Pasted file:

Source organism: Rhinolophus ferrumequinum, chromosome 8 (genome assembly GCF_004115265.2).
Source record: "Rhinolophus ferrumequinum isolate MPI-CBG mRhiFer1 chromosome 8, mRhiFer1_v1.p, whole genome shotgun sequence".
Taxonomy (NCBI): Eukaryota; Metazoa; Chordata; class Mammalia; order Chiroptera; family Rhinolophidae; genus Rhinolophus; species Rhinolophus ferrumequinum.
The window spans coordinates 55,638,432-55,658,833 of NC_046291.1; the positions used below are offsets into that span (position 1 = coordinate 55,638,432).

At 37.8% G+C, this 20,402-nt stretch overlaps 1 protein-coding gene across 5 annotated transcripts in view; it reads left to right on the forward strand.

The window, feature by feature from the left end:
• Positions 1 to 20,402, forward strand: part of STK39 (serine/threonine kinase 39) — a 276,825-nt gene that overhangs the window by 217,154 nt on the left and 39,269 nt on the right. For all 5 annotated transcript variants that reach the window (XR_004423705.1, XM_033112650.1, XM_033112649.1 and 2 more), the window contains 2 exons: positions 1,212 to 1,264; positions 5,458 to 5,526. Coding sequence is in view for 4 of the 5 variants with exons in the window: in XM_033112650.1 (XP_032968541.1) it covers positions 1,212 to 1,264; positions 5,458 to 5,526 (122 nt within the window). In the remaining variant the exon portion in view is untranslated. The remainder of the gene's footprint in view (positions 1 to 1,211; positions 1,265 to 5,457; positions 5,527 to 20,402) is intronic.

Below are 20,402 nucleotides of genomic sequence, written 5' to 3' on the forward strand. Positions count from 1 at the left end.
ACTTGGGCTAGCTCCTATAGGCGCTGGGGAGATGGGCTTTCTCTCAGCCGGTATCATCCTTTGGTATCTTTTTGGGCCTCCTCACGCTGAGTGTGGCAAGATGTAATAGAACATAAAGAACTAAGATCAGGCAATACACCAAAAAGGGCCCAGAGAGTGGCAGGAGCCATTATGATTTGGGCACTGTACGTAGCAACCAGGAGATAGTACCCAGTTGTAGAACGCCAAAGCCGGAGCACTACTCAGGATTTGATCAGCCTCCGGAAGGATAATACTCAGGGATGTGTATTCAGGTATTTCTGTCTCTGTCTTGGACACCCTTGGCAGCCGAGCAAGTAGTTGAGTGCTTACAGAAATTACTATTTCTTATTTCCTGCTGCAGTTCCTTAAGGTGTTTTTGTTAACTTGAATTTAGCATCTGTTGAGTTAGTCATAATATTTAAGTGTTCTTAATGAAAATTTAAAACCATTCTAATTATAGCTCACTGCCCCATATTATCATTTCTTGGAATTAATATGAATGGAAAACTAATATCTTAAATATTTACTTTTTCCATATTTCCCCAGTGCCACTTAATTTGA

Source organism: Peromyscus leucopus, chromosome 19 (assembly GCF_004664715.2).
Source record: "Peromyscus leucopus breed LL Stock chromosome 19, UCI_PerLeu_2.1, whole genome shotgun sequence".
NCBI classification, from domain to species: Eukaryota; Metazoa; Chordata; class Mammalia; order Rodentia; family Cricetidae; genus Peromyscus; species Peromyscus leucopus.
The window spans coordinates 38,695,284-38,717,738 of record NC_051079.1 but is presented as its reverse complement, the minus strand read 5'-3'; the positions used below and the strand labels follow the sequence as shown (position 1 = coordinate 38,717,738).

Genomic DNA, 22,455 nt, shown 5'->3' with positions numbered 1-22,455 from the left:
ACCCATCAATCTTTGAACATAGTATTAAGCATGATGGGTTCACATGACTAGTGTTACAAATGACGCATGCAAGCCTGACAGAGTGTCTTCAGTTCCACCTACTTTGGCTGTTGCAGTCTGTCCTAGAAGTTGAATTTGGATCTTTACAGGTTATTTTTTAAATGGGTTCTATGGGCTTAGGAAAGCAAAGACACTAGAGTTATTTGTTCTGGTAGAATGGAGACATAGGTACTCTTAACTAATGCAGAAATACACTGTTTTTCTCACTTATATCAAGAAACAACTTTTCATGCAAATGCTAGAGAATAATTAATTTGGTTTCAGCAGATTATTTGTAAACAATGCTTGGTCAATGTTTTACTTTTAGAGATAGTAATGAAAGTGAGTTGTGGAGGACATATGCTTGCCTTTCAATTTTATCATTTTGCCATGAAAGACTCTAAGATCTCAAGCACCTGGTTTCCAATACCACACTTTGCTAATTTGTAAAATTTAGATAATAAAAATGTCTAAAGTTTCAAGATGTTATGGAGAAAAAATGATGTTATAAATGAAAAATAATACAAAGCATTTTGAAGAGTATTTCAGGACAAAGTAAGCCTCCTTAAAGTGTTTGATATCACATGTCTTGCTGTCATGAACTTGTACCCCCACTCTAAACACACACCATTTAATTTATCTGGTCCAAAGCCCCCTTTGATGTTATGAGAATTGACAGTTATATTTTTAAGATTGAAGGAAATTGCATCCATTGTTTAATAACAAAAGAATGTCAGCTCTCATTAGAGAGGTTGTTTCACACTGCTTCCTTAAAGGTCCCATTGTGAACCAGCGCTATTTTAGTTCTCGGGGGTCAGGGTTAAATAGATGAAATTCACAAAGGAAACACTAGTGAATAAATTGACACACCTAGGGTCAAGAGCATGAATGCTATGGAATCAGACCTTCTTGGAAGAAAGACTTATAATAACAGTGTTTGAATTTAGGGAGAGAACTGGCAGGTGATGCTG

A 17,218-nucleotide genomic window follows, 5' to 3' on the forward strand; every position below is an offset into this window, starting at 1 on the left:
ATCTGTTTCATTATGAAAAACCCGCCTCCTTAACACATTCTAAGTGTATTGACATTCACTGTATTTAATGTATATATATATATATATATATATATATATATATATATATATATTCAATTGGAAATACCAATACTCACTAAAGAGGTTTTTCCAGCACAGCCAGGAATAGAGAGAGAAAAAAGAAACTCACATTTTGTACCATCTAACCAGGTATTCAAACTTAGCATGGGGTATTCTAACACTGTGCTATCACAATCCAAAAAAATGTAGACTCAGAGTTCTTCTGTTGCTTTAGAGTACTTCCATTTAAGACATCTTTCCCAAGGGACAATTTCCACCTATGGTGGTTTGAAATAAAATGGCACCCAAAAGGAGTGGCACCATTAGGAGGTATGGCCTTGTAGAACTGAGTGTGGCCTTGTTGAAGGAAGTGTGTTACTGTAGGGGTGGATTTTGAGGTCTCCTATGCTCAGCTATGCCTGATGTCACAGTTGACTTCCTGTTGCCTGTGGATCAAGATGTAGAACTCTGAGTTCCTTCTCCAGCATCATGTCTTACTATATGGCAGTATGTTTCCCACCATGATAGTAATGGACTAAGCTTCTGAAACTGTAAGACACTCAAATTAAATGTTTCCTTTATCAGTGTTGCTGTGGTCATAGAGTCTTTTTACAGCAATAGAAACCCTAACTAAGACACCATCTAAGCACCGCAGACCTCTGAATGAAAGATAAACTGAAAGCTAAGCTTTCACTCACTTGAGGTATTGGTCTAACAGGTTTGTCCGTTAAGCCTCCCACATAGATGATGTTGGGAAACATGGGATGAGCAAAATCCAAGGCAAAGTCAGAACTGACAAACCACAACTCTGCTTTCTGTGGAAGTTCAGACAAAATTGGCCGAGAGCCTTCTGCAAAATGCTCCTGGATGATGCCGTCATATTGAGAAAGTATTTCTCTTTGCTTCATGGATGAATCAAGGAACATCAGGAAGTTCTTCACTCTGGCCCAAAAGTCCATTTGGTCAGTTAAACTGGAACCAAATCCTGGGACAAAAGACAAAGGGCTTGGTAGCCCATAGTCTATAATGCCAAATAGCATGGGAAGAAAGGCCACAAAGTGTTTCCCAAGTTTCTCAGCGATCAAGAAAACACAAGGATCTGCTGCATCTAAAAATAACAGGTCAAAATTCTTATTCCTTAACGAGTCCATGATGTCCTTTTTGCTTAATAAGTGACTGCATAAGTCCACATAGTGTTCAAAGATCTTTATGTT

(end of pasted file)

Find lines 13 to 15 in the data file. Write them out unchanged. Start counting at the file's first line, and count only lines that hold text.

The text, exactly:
The window spans coordinates 38,695,284-38,717,738 of record NC_051079.1 but is presented as its reverse complement, the minus strand read 5'-3'; the positions used below and the strand labels follow the sequence as shown (position 1 = coordinate 38,717,738).

Genomic DNA, 22,455 nt, shown 5'->3' with positions numbered 1-22,455 from the left:
ACCCATCAATCTTTGAACATAGTATTAAGCATGATGGGTTCACATGACTAGTGTTACAAATGACGCATGCAAGCCTGACAGAGTGTCTTCAGTTCCACCTACTTTGGCTGTTGCAGTCTGTCCTAGAAGTTGAATTTGGATCTTTACAGGTTATTTTTTAAATGGGTTCTATGGGCTTAGGAAAGCAAAGACACTAGAGTTATTTGTTCTGGTAGAATGGAGACATAGGTACTCTTAACTAATGCAGAAATACACTGTTTTTCTCACTTATATCAAGAAACAACTTTTCATGCAAATGCTAGAGAATAATTAATTTGGTTTCAGCAGATTATTTGTAAACAATGCTTGGTCAATGTTTTACTTTTAGAGATAGTAATGAAAGTGAGTTGTGGAGGACATATGCTTGCCTTTCAATTTTATCATTTTGCCATGAAAGACTCTAAGATCTCAAGCACCTGGTTTCCAATACCACACTTTGCTAATTTGTAAAATTTAGATAATAAAAATGTCTAAAGTTTCAAGATGTTATGGAGAAAAAATGATGTTATAAATGAAAAATAATACAAAGCATTTTGAAGAGTATTTCAGGACAAAGTAAGCCTCCTTAAAGTGTTTGATATCACATGTCTTGCTGTCATGAACTTGTACCCCCACTCTAAACACACACCATTTAATTTATCTGGTCCAAAGCCCCCTTTGATGTTATGAGAATTGACAGTTATATTTTTAAGATTGAAGGAAATTGCATCCATTGTTTAATAACAAAAGAATGTCAGCTCTCATTAGAGAGGTTGTTTCACACTGCTTCCTTAAAGGTCCCATTGTGAACCAGCGCTATTTTAGTTCTCGGGGGTCAGGGTTAAATAGATGAAATTCACAAAGGAAACACTAGTGAATAAATTGACACACCTAGGGTCAAGAGCATGAATGCTATGGAATCAGACCTTCTTGGAAGAAAGACTTATAATAACAGTGTTTGAATTTAGGGAGAGAACTGGCAGGTGATGCTG